In the Indo-Pacific region, China wants complete dominance; it wants to force the United States out and become the region’s unchallenged political, economic, and military hegemon. And globally, even though it is happy to leave the United States in the driver’s seat, it wants to be powerful enough to counter Washington when needed. As one Chinese official put it to me, “Being a great power means you get to do what you want, and no one can say anything about it.” In other words, China is trying to displace, rather than replace, the United States.
Although Beijing has pursued an indirect and entrepreneurial strategy of accumulating power, make no mistake: the ultimate goal is to push the United States out of the Indo-Pacific and rival it on the global stage.
Until now, China has succeeded in growing without provoking. Yet there is a limit to how powerful a country can get without directly challenging the incumbent power, and China is now reaching that point.
In the political realm, China has undertaken a combination of covert actions and public diplomacy to co-opt and neutralize foreign opposition. Toshape the discourseon sensitive topics, it has set up hundreds of Confucius Institutes at universities around the world and launched English-language media outlets to disseminate the Chinese Communist Party’s narrative.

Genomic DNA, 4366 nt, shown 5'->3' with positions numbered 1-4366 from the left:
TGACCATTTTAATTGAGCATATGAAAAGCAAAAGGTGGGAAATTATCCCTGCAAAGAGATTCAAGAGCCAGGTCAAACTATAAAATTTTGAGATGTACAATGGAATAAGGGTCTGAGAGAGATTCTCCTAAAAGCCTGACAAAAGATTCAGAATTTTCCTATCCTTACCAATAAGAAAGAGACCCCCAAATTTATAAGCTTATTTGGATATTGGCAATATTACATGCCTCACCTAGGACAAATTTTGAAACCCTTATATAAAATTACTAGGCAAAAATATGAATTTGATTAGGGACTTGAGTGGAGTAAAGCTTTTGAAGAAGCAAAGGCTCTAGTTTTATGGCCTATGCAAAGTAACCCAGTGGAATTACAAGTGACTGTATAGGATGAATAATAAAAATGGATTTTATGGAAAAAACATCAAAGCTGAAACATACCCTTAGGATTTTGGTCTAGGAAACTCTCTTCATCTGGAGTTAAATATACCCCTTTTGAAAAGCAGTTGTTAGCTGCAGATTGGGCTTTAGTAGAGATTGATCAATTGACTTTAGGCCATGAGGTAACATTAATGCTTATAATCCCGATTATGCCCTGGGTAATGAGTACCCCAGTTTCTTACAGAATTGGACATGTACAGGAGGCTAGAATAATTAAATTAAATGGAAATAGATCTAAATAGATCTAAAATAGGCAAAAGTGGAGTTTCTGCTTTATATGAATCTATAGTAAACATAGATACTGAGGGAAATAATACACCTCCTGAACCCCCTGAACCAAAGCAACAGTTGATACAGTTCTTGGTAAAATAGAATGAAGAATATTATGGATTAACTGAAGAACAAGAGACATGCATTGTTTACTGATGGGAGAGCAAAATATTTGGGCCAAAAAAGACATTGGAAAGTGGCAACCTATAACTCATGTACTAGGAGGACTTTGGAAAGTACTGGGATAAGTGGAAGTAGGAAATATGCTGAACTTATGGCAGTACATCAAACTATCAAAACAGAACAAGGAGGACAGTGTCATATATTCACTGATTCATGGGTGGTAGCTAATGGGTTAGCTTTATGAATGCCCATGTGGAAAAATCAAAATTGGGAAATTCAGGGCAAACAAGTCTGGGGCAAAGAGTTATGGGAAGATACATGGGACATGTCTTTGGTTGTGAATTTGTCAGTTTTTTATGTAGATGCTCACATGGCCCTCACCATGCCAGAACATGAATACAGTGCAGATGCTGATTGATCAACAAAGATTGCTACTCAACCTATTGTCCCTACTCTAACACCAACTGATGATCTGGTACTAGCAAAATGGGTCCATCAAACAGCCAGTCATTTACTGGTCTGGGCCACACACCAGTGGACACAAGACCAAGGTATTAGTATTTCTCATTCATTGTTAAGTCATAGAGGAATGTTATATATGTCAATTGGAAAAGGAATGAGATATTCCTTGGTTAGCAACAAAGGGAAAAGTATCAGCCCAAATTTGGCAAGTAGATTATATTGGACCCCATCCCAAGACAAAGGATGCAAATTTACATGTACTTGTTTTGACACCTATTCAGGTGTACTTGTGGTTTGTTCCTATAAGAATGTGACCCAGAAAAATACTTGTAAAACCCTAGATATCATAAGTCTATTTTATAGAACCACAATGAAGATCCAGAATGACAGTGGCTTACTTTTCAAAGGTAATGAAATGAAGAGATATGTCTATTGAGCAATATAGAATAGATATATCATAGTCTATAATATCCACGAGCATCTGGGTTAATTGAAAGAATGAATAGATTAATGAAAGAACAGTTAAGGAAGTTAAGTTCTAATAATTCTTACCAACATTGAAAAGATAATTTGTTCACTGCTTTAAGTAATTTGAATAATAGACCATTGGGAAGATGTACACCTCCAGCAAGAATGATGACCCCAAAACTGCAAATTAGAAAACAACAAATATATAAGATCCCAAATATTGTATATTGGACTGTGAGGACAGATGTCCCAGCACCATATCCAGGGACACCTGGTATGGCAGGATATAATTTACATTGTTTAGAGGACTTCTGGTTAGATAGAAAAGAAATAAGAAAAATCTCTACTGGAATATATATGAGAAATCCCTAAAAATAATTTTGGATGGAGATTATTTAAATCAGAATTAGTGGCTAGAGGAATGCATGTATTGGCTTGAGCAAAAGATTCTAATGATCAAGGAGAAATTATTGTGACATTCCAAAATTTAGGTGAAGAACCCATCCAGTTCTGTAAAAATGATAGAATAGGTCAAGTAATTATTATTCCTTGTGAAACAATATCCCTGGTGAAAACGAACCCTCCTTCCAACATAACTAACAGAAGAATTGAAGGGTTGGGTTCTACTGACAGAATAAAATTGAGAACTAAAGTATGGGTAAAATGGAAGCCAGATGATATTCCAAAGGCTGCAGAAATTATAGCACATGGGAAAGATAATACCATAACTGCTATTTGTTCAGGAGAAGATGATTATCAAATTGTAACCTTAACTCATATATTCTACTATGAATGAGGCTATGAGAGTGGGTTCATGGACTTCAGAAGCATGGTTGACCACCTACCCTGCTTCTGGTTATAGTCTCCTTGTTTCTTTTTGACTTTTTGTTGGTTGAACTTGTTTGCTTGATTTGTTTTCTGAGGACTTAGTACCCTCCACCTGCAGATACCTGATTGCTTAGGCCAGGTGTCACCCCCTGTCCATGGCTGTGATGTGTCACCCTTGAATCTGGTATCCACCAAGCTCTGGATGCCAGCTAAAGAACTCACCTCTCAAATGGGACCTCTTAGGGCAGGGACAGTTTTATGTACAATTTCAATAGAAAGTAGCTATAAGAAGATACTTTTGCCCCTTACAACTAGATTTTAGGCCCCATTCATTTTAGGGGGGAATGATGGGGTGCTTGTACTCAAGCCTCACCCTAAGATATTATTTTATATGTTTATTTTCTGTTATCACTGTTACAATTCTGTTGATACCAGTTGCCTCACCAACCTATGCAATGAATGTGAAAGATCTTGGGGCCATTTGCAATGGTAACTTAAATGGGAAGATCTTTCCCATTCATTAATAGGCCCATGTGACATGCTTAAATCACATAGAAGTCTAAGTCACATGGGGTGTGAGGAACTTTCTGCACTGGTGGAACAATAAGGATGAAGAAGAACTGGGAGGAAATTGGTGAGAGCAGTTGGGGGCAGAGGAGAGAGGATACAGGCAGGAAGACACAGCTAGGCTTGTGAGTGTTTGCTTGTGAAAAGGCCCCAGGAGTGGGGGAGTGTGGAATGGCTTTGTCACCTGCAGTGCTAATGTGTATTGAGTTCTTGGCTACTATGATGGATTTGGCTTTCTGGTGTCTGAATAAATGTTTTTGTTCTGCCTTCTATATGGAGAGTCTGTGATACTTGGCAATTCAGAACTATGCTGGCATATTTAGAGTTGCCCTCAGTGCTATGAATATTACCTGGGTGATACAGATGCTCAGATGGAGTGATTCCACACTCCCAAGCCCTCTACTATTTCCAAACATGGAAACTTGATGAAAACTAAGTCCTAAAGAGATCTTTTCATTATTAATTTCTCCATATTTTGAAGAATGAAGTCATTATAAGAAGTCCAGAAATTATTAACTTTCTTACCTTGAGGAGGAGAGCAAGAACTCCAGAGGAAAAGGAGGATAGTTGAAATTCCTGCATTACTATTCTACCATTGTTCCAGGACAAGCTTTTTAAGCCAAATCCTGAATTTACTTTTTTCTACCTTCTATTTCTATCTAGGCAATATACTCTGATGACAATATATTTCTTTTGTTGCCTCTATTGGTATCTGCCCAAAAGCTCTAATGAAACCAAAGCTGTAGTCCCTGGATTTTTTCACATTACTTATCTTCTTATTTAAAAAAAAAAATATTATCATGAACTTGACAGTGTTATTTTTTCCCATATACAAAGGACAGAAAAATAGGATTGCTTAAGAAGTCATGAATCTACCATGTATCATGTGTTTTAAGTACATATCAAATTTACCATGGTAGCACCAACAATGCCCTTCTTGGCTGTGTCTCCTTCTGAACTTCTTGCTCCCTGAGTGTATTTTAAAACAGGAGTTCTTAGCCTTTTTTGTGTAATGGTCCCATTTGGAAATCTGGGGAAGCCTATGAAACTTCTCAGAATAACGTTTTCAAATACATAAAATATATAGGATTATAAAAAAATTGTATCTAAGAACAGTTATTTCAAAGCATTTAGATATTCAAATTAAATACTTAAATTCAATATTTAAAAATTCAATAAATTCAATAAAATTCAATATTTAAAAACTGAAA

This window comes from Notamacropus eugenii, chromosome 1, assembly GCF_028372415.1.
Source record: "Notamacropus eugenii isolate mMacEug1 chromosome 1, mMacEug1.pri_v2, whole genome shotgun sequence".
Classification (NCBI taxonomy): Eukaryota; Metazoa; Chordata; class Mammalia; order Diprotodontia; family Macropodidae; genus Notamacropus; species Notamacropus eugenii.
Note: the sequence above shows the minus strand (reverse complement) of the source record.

Chinese aid, which primarily takes the form of loans from banks controlled by the Chinese Communist Party, doesn’t come with the usual Western strings attached: there are no requirements for market reforms or better governance. What China does demand from recipients, however, is allegiance on a number of issues, including the nonrecognition of Taiwan.
Beijing has created uncertainty about its ultimate goals by supporting the order in some areas and undermining it in others. This pick-and-choose approach reflects the fact that China benefits greatly from parts of the current order. Permanent membership in the UN Security Council allows it to help set the international agenda and block resolutions it disagrees with. The World Bank has lent China tens of billions of dollars for domestic infrastructure projects.
Considerartificial intelligence. China is trying to shape the rules governing this new technology in ways that favor its own companies, legitimizing its use for domestic surveillance and weakening the voice of civil society groups that inform the debate about it in Europe and North America.
When it comes to the Internet, meanwhile, China has been pushing the notion of “cyber-sovereignty.”
Under Xi, China is unabashedly undermining the U.S. alliance system in Asia. It has encouraged the Philippines to distance itself from the United States, it has supported South Korea’s efforts to take a softer line toward North Korea, and it has backed Japan’s stance against American protectionism.